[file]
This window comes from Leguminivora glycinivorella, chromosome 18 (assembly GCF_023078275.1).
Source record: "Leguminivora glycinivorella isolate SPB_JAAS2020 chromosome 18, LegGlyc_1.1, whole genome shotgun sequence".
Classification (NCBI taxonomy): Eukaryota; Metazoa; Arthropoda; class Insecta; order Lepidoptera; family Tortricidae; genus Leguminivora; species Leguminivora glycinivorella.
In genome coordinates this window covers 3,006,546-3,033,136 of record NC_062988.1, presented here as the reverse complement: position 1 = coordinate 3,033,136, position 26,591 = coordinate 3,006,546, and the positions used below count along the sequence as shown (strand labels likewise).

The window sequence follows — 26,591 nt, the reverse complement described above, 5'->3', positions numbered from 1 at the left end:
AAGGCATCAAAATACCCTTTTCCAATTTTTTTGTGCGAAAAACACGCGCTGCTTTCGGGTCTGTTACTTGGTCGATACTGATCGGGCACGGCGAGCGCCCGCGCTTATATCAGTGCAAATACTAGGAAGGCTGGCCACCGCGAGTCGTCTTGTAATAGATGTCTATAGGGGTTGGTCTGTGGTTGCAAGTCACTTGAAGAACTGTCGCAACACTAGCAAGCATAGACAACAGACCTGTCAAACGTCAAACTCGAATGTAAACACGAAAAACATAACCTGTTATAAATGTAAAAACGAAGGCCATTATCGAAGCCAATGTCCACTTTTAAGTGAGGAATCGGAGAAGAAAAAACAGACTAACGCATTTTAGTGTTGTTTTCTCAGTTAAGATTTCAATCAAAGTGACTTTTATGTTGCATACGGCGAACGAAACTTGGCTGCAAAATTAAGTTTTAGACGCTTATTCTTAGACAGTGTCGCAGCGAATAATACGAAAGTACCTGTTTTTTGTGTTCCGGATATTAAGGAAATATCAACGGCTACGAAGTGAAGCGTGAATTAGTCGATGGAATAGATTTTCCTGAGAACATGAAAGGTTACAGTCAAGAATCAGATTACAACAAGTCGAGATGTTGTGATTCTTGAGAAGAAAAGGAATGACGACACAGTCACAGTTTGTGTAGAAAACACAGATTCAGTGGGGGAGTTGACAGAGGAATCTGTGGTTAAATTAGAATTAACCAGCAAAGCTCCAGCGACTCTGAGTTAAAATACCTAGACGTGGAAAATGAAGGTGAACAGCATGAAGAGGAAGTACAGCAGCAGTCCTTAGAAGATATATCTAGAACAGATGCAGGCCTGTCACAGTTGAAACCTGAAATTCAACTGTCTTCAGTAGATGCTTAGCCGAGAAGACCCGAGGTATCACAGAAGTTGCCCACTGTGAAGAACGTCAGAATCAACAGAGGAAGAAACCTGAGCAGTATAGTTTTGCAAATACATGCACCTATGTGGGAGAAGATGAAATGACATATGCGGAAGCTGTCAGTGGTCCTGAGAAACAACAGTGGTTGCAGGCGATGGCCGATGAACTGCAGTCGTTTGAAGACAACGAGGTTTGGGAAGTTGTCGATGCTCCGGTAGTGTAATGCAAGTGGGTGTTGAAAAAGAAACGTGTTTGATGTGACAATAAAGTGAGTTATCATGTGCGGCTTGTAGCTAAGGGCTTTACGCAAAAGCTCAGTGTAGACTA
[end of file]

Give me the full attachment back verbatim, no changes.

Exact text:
This window comes from Leguminivora glycinivorella, chromosome 18 (assembly GCF_023078275.1).
Source record: "Leguminivora glycinivorella isolate SPB_JAAS2020 chromosome 18, LegGlyc_1.1, whole genome shotgun sequence".
Classification (NCBI taxonomy): Eukaryota; Metazoa; Arthropoda; class Insecta; order Lepidoptera; family Tortricidae; genus Leguminivora; species Leguminivora glycinivorella.
In genome coordinates this window covers 3,006,546-3,033,136 of record NC_062988.1, presented here as the reverse complement: position 1 = coordinate 3,033,136, position 26,591 = coordinate 3,006,546, and the positions used below count along the sequence as shown (strand labels likewise).

The window sequence follows — 26,591 nt, the reverse complement described above, 5'->3', positions numbered from 1 at the left end:
AAGGCATCAAAATACCCTTTTCCAATTTTTTTGTGCGAAAAACACGCGCTGCTTTCGGGTCTGTTACTTGGTCGATACTGATCGGGCACGGCGAGCGCCCGCGCTTATATCAGTGCAAATACTAGGAAGGCTGGCCACCGCGAGTCGTCTTGTAATAGATGTCTATAGGGGTTGGTCTGTGGTTGCAAGTCACTTGAAGAACTGTCGCAACACTAGCAAGCATAGACAACAGACCTGTCAAACGTCAAACTCGAATGTAAACACGAAAAACATAACCTGTTATAAATGTAAAAACGAAGGCCATTATCGAAGCCAATGTCCACTTTTAAGTGAGGAATCGGAGAAGAAAAAACAGACTAACGCATTTTAGTGTTGTTTTCTCAGTTAAGATTTCAATCAAAGTGACTTTTATGTTGCATACGGCGAACGAAACTTGGCTGCAAAATTAAGTTTTAGACGCTTATTCTTAGACAGTGTCGCAGCGAATAATACGAAAGTACCTGTTTTTTGTGTTCCGGATATTAAGGAAATATCAACGGCTACGAAGTGAAGCGTGAATTAGTCGATGGAATAGATTTTCCTGAGAACATGAAAGGTTACAGTCAAGAATCAGATTACAACAAGTCGAGATGTTGTGATTCTTGAGAAGAAAAGGAATGACGACACAGTCACAGTTTGTGTAGAAAACACAGATTCAGTGGGGGAGTTGACAGAGGAATCTGTGGTTAAATTAGAATTAACCAGCAAAGCTCCAGCGACTCTGAGTTAAAATACCTAGACGTGGAAAATGAAGGTGAACAGCATGAAGAGGAAGTACAGCAGCAGTCCTTAGAAGATATATCTAGAACAGATGCAGGCCTGTCACAGTTGAAACCTGAAATTCAACTGTCTTCAGTAGATGCTTAGCCGAGAAGACCCGAGGTATCACAGAAGTTGCCCACTGTGAAGAACGTCAGAATCAACAGAGGAAGAAACCTGAGCAGTATAGTTTTGCAAATACATGCACCTATGTGGGAGAAGATGAAATGACATATGCGGAAGCTGTCAGTGGTCCTGAGAAACAACAGTGGTTGCAGGCGATGGCCGATGAACTGCAGTCGTTTGAAGACAACGAGGTTTGGGAAGTTGTCGATGCTCCGGTAGTGTAATGCAAGTGGGTGTTGAAAAAGAAACGTGTTTGATGTGACAATAAAGTGAGTTATCATGTGCGGCTTGTAGCTAAGGGCTTTACGCAAAAGCTCAGTGTAGACTA